June 3 - A slew of economic intel has the markets making waves in every direction- and has economists deciphering what matters most and why. Bobbi Rebell reports.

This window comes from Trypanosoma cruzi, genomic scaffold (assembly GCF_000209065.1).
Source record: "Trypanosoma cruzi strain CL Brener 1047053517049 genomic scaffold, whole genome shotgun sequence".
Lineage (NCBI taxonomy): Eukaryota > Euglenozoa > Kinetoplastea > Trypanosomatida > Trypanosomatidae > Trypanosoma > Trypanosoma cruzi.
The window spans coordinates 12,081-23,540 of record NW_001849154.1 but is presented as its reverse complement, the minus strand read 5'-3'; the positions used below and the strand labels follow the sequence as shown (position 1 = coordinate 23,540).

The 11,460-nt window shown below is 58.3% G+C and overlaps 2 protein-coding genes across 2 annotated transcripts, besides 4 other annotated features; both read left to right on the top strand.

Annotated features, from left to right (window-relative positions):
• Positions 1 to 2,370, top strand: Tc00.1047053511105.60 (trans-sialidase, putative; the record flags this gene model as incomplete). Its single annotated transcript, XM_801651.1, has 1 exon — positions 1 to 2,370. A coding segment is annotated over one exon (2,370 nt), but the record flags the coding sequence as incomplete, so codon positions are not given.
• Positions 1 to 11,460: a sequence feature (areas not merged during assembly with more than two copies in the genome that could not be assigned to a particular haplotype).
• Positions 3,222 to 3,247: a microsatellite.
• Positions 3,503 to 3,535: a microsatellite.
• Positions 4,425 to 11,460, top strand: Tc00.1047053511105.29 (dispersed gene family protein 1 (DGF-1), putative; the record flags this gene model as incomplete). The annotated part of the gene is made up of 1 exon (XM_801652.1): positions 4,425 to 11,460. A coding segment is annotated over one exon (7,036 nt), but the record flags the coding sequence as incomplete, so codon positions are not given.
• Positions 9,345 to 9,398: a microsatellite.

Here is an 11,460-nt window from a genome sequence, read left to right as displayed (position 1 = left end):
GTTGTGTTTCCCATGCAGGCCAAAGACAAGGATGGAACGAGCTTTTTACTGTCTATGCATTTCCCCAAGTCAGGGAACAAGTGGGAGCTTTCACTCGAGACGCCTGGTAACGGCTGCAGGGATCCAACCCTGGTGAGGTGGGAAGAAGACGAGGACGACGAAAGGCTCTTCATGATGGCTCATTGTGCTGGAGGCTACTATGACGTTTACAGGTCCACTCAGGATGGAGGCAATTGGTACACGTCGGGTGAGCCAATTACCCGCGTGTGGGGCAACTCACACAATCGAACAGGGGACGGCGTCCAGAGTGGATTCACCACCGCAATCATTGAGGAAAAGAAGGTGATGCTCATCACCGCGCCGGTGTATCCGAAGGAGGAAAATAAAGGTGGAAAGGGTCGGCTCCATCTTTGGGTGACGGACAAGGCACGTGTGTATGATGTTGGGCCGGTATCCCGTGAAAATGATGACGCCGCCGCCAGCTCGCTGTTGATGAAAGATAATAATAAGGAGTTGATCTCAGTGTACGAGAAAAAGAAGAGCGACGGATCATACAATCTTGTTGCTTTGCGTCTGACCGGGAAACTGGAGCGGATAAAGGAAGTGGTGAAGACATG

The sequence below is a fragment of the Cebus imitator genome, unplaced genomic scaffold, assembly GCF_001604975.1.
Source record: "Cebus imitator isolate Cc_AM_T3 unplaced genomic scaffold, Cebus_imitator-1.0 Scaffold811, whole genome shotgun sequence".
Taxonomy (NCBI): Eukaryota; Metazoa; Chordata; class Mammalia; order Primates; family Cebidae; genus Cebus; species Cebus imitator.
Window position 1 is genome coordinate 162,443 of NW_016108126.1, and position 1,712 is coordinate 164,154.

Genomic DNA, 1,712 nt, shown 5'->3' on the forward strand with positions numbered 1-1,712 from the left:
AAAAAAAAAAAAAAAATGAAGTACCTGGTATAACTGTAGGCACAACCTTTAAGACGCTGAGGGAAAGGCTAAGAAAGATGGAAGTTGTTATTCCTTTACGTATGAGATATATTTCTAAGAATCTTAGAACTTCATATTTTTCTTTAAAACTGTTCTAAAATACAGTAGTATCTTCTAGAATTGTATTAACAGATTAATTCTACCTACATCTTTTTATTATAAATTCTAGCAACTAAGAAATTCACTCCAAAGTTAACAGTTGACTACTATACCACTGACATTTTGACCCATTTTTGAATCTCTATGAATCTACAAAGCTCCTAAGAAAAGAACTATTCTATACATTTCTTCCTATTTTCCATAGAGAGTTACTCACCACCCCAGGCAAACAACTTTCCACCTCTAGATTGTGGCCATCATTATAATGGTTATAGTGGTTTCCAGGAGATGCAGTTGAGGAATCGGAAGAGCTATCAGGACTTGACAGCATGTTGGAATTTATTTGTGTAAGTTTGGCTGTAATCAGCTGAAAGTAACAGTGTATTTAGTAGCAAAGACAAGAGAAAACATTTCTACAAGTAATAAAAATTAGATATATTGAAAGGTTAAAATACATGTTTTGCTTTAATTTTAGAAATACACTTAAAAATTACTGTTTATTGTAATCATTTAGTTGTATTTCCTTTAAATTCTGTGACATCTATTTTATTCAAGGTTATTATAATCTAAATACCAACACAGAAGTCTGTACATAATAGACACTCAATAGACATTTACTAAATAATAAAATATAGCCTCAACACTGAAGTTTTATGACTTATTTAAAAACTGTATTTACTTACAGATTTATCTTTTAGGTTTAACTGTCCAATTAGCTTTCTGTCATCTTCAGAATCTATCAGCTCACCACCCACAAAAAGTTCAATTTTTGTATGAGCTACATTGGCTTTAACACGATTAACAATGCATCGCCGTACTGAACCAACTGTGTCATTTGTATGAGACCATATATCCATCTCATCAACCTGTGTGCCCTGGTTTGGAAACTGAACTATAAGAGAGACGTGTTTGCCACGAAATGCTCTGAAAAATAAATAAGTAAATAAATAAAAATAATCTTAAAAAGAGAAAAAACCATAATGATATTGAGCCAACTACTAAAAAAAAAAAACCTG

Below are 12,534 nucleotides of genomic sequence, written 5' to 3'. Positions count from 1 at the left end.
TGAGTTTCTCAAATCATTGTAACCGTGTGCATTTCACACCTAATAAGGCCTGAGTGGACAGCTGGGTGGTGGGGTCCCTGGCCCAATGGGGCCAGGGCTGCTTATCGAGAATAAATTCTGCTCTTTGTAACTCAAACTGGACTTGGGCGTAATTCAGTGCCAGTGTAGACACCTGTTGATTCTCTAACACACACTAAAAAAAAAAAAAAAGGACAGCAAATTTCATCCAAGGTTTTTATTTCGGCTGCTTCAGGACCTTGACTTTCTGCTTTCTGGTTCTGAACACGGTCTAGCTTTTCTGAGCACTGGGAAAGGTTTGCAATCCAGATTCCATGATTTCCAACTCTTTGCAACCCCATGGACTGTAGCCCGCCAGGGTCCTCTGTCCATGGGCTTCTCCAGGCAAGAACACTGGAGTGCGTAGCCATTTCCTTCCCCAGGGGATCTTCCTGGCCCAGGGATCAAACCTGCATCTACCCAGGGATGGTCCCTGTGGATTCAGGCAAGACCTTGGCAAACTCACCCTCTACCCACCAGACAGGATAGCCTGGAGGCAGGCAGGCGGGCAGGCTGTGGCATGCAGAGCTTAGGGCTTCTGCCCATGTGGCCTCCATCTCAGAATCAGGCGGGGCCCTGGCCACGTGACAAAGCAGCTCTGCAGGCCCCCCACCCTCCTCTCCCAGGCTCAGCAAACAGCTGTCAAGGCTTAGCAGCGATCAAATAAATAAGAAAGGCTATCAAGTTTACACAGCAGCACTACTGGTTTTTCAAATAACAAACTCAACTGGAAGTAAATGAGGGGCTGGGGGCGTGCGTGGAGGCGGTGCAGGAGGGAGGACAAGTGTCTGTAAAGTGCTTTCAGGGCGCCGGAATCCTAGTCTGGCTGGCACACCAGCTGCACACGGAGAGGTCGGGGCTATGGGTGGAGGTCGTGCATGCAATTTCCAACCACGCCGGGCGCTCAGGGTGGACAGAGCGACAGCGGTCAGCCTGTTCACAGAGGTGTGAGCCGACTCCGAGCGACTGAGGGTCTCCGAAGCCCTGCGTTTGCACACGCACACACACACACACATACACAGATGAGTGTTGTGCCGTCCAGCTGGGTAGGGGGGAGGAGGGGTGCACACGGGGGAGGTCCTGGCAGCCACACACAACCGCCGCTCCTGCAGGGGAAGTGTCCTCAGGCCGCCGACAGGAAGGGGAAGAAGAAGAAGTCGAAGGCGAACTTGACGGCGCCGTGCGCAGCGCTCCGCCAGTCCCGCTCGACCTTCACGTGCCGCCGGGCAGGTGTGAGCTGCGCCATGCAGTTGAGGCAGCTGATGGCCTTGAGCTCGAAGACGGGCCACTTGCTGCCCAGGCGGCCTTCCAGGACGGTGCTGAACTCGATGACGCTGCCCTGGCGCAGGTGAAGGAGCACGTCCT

How's the U.S. economy doing? It depends where you look.. U.S. manufacturing activity contracted in May- for the first time in 6 months. Activity is at its lowest level in nearly 4 years. New orders slipped and there was less demand for exports. But that comes on the heels of a private report showing U.S. manufacturing activity expanded at a steady, modest pace- and supported the overall economy. Chase Private Client Chief Economist Anthony Chan: SOUNDBITE: ANTHONY CHAN, CHIEF ECONOMIST, CHASE PRIVATE CLIENT GROUP (ENGLISH) SAYING: "The ISM survey and the Markit PMI surveys are a bit different. They don't use the same people in the survey and of course they are weighted differently. But by and large these two surveys tend to have different reliability factors. By that I mean the Markit historically-, even though it hasn't been around that long, tends to have a stronger relationship with Industrial Production than the ISM survey. So given that fact I am certainly putting at least a little more weight on the Markit survey than the ISM at this time." Yet another report showed construction spending rose- but not as much as expected. The rise was because of higher business spending. Spending is also up on cars- auto sales came in strong in May- thanks to a surge in pickup trucks. It's an economic conundrum: IHS Global Insight Chief Economist Nariman Behravesh: SOUNDBITE: NARIMAN BEHRAVESH, CHIEF ECONOMIST, IHS GLOBAL INSIGHT (ENGLISH) SAYING: "It is a little confusing. I think one way to look at it is sort of a private- public sector split. The private sector is going fairly strongly and without any of that fiscal contraction, we'd probably been growing close to say three percent. But the tax increases and the sequester combined will reduce growth for a full percentage point this year to around two percent. So it's a number of sectors are getting hit particularly hard by the sequester, defense spending for example." The data deluge has the financial markets scratching their heads - trying to decode what all the information means- for the Fed. Bad news on the economy is cheered- because it means easy monetary policy will continue. The reverse is true for good news on the economy. SOUNDBITE: NARIMAN BEHRAVESH, CHIEF ECONOMIST, IHS GLOBAL INSIGHT (ENGLISH) SAYING: "One way to sort of understand what is going on is in fact the anxiety about what exactly is the Fed going to do what does that mean for interest rates, what does that mean for availability of liquidity. So I think that is where the markets are right now. " All this amps up the attention on Friday's jobs report. Reuters estimates are for 170,000 new jobs, and for the rate to hold steady at 7.5 percent.